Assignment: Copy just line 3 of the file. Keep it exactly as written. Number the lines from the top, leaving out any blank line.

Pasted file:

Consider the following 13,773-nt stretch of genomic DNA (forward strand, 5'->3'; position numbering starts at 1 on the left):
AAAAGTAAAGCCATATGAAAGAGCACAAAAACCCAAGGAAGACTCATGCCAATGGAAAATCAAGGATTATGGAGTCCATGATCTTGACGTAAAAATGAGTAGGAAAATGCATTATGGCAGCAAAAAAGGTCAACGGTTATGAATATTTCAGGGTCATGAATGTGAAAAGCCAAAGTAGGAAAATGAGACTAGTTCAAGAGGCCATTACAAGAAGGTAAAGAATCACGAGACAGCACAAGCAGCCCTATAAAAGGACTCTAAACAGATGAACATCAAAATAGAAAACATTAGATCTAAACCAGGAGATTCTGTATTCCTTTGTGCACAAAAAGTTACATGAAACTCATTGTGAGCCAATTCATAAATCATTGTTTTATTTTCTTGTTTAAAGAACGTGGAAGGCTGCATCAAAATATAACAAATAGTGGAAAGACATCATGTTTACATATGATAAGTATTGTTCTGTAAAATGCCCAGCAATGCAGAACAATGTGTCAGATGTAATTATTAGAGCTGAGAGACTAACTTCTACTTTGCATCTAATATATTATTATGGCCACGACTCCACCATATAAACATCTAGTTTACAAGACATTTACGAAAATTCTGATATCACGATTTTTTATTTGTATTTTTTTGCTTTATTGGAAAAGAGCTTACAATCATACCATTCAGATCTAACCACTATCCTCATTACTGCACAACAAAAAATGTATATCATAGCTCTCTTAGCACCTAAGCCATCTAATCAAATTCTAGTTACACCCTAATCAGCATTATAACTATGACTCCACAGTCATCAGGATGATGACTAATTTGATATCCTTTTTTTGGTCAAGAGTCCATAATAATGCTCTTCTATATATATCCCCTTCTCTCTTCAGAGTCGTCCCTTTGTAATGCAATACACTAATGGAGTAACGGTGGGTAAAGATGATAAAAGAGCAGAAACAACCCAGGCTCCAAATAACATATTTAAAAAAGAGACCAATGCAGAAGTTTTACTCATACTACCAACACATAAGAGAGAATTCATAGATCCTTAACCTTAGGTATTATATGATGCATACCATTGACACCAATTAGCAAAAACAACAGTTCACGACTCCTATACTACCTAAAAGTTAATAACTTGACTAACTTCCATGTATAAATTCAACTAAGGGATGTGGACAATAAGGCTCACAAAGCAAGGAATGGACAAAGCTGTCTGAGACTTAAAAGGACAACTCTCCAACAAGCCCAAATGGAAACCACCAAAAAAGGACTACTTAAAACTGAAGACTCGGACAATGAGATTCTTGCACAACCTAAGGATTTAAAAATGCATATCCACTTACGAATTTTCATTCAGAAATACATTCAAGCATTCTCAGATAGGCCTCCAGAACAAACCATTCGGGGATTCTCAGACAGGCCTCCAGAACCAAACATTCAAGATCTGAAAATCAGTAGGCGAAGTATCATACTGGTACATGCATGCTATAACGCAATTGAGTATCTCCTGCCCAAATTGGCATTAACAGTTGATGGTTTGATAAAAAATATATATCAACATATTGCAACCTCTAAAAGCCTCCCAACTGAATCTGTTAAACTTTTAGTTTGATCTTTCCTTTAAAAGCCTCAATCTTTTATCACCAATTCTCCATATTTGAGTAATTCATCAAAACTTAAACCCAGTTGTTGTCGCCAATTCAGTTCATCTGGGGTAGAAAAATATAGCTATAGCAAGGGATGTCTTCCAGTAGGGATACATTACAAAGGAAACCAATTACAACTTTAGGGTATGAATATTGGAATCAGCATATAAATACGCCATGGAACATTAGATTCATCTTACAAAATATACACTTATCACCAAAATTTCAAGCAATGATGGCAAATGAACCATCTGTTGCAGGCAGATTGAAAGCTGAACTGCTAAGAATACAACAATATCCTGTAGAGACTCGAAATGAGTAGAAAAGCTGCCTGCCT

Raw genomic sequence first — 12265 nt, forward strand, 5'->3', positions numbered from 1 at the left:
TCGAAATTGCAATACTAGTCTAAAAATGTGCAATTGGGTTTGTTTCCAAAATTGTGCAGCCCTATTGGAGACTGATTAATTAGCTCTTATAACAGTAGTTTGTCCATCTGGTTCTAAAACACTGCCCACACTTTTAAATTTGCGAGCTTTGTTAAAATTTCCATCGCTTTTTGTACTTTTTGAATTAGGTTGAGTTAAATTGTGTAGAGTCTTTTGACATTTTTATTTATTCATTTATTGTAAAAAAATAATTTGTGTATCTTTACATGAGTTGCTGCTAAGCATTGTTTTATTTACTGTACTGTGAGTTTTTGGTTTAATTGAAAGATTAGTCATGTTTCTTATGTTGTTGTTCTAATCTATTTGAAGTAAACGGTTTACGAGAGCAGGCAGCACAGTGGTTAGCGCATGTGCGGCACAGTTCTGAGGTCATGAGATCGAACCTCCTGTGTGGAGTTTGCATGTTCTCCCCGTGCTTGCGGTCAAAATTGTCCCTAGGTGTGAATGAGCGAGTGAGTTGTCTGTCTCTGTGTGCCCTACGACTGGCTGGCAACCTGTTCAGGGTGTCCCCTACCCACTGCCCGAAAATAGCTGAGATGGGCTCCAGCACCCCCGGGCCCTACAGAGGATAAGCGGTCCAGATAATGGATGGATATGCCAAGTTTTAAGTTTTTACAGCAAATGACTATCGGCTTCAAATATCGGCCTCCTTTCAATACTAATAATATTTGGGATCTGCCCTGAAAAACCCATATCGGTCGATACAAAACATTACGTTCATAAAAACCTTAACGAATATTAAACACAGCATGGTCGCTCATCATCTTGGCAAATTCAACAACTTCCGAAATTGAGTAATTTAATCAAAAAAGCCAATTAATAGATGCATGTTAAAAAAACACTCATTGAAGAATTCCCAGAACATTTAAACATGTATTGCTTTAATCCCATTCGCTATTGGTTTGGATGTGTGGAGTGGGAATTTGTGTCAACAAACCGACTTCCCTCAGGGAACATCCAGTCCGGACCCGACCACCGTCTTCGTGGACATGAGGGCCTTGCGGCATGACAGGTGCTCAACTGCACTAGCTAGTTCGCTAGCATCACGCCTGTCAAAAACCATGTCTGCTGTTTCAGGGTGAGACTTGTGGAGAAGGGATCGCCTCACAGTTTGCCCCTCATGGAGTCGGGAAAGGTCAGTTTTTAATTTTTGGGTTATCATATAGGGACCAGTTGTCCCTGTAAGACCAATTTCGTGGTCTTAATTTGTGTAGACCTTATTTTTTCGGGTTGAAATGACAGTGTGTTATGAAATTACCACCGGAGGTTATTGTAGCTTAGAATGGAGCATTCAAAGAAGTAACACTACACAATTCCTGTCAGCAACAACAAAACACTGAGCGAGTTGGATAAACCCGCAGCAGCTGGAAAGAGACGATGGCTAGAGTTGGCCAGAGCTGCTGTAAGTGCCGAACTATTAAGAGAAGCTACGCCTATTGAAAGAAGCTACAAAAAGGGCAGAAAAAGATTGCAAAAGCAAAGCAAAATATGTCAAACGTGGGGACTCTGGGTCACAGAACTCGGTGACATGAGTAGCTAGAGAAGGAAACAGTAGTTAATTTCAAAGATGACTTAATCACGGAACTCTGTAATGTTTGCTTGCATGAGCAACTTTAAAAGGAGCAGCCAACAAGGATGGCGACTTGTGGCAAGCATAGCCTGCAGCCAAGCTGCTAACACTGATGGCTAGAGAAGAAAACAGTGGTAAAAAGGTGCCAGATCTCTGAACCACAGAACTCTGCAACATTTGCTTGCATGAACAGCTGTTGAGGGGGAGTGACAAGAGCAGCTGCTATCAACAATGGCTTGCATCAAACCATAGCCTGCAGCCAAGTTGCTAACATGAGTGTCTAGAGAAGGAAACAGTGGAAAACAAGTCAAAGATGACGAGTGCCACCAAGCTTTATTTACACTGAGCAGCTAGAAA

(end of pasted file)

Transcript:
Raw genomic sequence first — 12265 nt, forward strand, 5'->3', positions numbered from 1 at the left: